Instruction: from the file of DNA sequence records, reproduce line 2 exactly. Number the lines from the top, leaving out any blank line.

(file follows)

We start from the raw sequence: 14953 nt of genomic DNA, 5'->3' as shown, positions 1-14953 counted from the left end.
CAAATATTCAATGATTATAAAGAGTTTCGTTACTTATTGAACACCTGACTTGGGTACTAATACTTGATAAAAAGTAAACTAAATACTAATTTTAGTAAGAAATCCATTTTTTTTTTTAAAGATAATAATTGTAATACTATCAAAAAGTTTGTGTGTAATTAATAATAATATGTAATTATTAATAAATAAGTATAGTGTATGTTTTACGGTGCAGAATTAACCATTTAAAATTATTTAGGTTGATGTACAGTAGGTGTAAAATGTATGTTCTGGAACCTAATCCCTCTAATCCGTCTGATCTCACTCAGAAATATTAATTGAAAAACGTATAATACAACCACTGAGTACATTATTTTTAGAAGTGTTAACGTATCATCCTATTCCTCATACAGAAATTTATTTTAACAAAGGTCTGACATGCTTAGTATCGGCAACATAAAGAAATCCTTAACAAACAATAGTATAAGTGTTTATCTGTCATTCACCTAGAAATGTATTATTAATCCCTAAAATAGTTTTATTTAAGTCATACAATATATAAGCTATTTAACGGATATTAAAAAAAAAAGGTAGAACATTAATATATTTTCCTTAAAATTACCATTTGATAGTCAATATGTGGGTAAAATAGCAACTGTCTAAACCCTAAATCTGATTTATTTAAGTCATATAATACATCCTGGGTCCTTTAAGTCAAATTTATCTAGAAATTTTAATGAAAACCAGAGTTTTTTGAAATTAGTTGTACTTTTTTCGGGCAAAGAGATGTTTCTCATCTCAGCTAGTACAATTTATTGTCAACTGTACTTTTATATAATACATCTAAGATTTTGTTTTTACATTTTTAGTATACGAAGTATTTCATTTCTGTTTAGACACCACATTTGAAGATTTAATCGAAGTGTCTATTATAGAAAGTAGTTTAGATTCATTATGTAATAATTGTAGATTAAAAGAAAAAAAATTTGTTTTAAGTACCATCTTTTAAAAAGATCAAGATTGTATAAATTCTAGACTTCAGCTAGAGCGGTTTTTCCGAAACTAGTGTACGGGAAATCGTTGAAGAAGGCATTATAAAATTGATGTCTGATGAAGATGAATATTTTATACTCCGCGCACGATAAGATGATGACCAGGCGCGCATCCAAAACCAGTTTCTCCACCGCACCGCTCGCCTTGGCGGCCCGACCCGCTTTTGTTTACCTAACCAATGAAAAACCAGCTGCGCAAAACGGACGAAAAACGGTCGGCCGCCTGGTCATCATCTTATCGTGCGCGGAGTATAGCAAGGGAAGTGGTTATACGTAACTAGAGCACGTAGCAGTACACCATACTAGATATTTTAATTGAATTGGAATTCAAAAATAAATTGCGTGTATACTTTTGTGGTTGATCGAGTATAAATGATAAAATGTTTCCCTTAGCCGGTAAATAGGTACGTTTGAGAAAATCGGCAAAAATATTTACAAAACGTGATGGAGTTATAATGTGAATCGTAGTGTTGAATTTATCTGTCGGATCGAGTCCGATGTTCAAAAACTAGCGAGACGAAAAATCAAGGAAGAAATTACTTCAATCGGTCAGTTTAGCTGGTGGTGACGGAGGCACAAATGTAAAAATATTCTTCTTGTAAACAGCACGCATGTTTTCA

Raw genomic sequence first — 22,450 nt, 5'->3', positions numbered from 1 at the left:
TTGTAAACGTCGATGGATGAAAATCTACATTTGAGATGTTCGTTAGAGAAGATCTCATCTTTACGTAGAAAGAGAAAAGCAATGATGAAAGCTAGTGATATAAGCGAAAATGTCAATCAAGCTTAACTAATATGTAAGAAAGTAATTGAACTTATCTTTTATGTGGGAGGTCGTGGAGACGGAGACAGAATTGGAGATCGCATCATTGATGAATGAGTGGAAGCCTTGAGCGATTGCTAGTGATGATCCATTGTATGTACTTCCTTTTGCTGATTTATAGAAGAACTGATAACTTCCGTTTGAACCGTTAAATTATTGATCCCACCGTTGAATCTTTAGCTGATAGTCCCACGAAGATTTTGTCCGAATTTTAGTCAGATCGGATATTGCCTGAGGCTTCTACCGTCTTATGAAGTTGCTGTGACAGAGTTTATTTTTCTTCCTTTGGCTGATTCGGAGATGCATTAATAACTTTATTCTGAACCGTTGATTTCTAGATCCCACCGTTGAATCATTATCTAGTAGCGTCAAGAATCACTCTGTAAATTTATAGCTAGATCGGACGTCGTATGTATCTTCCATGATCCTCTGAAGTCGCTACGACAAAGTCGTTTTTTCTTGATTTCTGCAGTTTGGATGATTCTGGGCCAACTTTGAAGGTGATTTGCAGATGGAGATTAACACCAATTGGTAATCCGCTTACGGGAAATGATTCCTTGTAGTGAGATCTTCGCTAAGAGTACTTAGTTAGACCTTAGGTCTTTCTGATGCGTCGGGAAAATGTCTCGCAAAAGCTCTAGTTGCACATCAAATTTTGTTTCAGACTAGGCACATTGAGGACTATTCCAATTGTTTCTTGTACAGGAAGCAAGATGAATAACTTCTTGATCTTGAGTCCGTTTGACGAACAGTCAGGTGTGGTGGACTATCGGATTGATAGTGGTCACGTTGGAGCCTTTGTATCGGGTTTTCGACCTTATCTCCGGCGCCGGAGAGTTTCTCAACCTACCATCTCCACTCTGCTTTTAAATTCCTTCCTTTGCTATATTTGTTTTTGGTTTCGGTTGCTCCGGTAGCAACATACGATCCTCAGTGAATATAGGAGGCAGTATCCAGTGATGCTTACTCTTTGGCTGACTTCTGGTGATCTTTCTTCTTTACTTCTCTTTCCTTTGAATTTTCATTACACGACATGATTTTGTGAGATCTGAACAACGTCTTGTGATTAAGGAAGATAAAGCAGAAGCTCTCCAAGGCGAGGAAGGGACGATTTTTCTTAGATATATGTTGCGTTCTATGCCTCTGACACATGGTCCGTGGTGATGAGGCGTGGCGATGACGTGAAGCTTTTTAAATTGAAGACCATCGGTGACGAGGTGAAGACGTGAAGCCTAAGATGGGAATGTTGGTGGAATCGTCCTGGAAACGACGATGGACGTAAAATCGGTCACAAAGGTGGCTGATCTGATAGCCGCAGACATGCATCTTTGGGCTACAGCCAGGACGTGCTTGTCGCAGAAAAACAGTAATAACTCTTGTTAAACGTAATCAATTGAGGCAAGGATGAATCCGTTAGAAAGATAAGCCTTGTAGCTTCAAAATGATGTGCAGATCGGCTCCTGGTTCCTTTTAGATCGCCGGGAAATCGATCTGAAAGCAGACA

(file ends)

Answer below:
CAAATATTCAATGATTATAAAGAGTTTCGTTACTTATTGAACACCTGACTTGGGTACTAATACTTGATAAAAAGTAAACTAAATACTAATTTTAGTAAGAAATCCATTTTTTTTTTTAAAGATAATAATTGTAATACTATCAAAAAGTTTGTGTGTAATTAATAATAATATGTAATTATTAATAAATAAGTATAGTGTATGTTTTACGGTGCAGAATTAACCATTTAAAATTATTTAGGTTGATGTACAGTAGGTGTAAAATGTATGTTCTGGAACCTAATCCCTCTAATCCGTCTGATCTCACTCAGAAATATTAATTGAAAAACGTATAATACAACCACTGAGTACATTATTTTTAGAAGTGTTAACGTATCATCCTATTCCTCATACAGAAATTTATTTTAACAAAGGTCTGACATGCTTAGTATCGGCAACATAAAGAAATCCTTAACAAACAATAGTATAAGTGTTTATCTGTCATTCACCTAGAAATGTATTATTAATCCCTAAAATAGTTTTATTTAAGTCATACAATATATAAGCTATTTAACGGATATTAAAAAAAAAAGGTAGAACATTAATATATTTTCCTTAAAATTACCATTTGATAGTCAATATGTGGGTAAAATAGCAACTGTCTAAACCCTAAATCTGATTTATTTAAGTCATATAATACATCCTGGGTCCTTTAAGTCAAATTTATCTAGAAATTTTAATGAAAACCAGAGTTTTTTGAAATTAGTTGTACTTTTTTCGGGCAAAGAGATGTTTCTCATCTCAGCTAGTACAATTTATTGTCAACTGTACTTTTATATAATACATCTAAGATTTTGTTTTTACATTTTTAGTATACGAAGTATTTCATTTCTGTTTAGACACCACATTTGAAGATTTAATCGAAGTGTCTATTATAGAAAGTAGTTTAGATTCATTATGTAATAATTGTAGATTAAAAGAAAAAAAATTTGTTTTAAGTACCATCTTTTAAAAAGATCAAGATTGTATAAATTCTAGACTTCAGCTAGAGCGGTTTTTCCGAAACTAGTGTACGGGAAATCGTTGAAGAAGGCATTATAAAATTGATGTCTGATGAAGATGAATATTTTATACTCCGCGCACGATAAGATGATGACCAGGCGCGCATCCAAAACCAGTTTCTCCACCGCACCGCTCGCCTTGGCGGCCCGACCCGCTTTTGTTTACCTAACCAATGAAAAACCAGCTGCGCAAAACGGACGAAAAACGGTCGGCCGCCTGGTCATCATCTTATCGTGCGCGGAGTATAGCAAGGGAAGTGGTTATACGTAACTAGAGCACGTAGCAGTACACCATACTAGATATTTTAATTGAATTGGAATTCAAAAATAAATTGCGTGTATACTTTTGTGGTTGATCGAGTATAAATGATAAAATGTTTCCCTTAGCCGGTAAATAGGTACGTTTGAGAAAATCGGCAAAAATATTTACAAAACGTGATGGAGTTATAATGTGAATCGTAGTGTTGAATTTATCTGTCGGATCGAGTCCGATGTTCAAAAACTAGCGAGACGAAAAATCAAGGAAGAAATTACTTCAATCGGTCAGTTTAGCTGGTGGTGACGGAGGCACAAATGTAAAAATATTCTTCTTGTAAACAGCACGCATGTTTTCA